Killing the Sale: 5 Phrases to Avoid During a Sales Pitch
When it comes to reeling in a client, every word you say matters. And, while the bigger fish can sometimes slip out of your grasp, there are plenty of things you can do or say to tighten your grip – and plenty of things you can avoid saying to help you close that new client hook, line, and sinker. Expanding on our previous article regarding the errors in phone scripts, below are five overused phrases that can kill a sale, whether it’s because they’re too cliché, too ineffective, or just downright annoying.
I’ve got a great opportunity for you!
Has there ever been a more generic opening line when it comes to cold calls? I’ve worked in phone sales in the past, and I can promise you that this is almost guaranteed to be met by the endless beep of a deadline after your lead hangs up – and you’ll probably hear an audible sigh first too. If you really do have an exciting opportunity, your pitch should show that without you feeling the need to blurt it out right at the beginning.
Does everything make sense so far?
Now, this isn’t necessarily the worst thing to say, as long as the topic is complex enough to call for it or your lead is having a difficult time understanding your technical jargon. After all, sometimes it’s easy to ramble on about a product you have extensive knowledge of without remembering to put it into layman’s terms for your less knowledgeable potential client. However, this seems to be a go-to saying for any lengthy pitch, and sometimes it just isn’t necessary. Not only do you run the risk of drawing attention to how long your pitch is taking, thus potentially boring your lead, but saying it too often can come also across as insulting. You don’t want to make the person you’re trying to sell to feel like they’re not smart enough to grasp the ins and outs of your product, even if it isn’t all that simple.
This isn’t a sales call…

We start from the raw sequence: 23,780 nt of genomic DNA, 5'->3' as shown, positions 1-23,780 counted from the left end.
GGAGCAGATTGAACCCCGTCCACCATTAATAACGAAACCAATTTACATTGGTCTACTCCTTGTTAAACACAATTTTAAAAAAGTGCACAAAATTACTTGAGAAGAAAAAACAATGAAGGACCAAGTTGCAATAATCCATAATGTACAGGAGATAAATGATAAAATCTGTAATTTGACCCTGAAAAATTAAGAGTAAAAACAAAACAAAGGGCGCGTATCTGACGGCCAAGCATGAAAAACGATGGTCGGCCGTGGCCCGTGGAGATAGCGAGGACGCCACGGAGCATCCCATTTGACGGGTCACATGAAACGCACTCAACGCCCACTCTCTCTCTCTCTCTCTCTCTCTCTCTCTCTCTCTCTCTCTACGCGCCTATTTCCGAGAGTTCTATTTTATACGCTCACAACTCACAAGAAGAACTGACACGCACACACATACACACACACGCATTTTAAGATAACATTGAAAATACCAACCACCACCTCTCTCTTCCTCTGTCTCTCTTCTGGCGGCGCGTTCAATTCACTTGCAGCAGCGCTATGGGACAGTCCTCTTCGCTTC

Seriously? If you even feel the need to say this, you’re not only going to present yourself as dishonest from the get-go, but it also shows a lack of confidence right off the bat – you’re expecting to be hung up on. Often, the most effective way to begin a sales pitch is to simply state who you are and what the purpose of your call is. If the person on the other end of the phone is intrigued, then great! Any half-decent salesperson should have no problem piquing their interest and progressing with the sale. And if they aren’t interested? Well, no amount of lying about the meaning of your call will change that anyway.
It’ll only take a couple of minutes!
I’m not even sure where to begin with this one. It’s just a bad move on every level. By trying to justify your call by saying it’ll only take a short amount of time, you’re instantly undermining the product you’re trying to sell, you’re showing that you already know the person on the other end of the phone probably doesn’t have time for you, and you’re giving them every opportunity to hang up if the call takes a second longer than two minutes. Your time is valuable and, if you really believe your product is too, then your pitch isn’t something you should be intending to rush.
So if I don’t hear back from you…
This is one of the most frustrating errors in the big book of sales errors. By saying this, you’re literally handing your lead the option of ghosting you on a silver platter, and let me tell you that rejection is a dish best served… well, never. If someone is generally interested in whatever it is that you’re pitching, then you have no reason to believe you won’t hear back from them. Not to mention, by saying this you’re also indicating that you tend to have plenty of clients not get back to you, which belittles the product, your company, and yourself as a salesperson. If someone doesn’t get back in touch or fails to show up for a meeting, then cross that bridge when you come to it instead of burning it before you’ve even arrived.